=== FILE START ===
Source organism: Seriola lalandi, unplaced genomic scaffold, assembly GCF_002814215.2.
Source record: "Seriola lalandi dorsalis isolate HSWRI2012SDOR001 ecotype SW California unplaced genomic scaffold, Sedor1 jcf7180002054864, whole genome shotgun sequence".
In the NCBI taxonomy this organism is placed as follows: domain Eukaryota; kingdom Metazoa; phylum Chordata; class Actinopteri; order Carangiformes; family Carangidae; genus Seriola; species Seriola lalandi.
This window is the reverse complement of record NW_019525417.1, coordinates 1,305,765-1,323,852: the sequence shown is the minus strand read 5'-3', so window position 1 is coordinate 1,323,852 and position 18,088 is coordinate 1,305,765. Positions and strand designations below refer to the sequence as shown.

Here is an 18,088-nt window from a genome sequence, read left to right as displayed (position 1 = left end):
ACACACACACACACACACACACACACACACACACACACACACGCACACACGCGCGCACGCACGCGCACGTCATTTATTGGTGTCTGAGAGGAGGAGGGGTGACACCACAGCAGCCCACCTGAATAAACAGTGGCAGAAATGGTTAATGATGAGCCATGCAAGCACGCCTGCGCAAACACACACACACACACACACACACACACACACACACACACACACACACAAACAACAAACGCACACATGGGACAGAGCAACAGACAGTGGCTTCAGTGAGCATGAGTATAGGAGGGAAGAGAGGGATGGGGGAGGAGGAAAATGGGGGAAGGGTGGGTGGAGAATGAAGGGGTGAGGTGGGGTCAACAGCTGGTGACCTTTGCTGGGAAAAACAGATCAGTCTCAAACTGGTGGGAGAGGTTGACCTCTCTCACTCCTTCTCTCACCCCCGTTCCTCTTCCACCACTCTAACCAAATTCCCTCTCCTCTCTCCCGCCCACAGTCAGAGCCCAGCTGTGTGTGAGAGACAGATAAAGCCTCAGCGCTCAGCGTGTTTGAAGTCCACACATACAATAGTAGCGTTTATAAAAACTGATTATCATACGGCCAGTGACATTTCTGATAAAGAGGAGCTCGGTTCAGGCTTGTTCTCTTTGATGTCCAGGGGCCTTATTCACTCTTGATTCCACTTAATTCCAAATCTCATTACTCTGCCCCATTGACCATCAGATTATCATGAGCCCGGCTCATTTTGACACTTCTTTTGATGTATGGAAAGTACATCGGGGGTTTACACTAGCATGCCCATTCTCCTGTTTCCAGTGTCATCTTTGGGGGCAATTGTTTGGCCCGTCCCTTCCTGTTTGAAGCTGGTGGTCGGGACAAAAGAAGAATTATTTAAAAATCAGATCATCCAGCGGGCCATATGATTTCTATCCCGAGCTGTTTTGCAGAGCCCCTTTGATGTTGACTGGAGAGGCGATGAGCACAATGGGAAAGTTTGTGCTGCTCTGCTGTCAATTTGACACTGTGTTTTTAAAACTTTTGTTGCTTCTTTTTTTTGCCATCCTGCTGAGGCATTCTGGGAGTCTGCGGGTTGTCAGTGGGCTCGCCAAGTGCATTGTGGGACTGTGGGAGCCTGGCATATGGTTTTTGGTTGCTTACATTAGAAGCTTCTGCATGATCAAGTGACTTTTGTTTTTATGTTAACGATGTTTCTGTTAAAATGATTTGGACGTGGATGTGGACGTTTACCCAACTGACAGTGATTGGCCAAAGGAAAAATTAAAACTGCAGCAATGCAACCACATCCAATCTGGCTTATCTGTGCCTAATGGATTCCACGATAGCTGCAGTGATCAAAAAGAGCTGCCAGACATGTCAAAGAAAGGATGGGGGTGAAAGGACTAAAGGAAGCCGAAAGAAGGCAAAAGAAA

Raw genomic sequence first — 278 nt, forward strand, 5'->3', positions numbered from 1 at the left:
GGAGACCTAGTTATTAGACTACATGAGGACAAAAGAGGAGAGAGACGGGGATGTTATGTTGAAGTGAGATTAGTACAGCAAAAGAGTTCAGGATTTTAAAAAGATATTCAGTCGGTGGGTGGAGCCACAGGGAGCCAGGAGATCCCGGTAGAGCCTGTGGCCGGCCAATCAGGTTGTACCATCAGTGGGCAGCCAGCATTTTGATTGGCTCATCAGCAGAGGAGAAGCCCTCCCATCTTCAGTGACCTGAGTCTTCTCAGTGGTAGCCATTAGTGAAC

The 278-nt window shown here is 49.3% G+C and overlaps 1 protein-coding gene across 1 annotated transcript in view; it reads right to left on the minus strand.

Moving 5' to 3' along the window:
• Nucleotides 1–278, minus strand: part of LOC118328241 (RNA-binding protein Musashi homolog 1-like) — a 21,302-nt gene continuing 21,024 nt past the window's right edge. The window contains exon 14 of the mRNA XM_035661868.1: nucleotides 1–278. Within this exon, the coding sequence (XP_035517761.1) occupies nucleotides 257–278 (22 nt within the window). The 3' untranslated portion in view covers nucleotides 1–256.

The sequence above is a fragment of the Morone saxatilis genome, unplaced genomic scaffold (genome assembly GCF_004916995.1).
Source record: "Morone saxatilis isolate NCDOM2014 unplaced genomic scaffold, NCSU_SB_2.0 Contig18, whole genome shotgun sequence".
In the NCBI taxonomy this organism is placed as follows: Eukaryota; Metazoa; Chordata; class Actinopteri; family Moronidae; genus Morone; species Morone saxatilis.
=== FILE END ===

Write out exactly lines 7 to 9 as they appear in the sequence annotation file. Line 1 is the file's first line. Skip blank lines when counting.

Raw genomic sequence first — 278 nt, forward strand, 5'->3', positions numbered from 1 at the left:
GGAGACCTAGTTATTAGACTACATGAGGACAAAAGAGGAGAGAGACGGGGATGTTATGTTGAAGTGAGATTAGTACAGCAAAAGAGTTCAGGATTTTAAAAAGATATTCAGTCGGTGGGTGGAGCCACAGGGAGCCAGGAGATCCCGGTAGAGCCTGTGGCCGGCCAATCAGGTTGTACCATCAGTGGGCAGCCAGCATTTTGATTGGCTCATCAGCAGAGGAGAAGCCCTCCCATCTTCAGTGACCTGAGTCTTCTCAGTGGTAGCCATTAGTGAAC

The 278-nt window shown here is 49.3% G+C and overlaps 1 protein-coding gene across 1 annotated transcript in view; it reads right to left on the minus strand.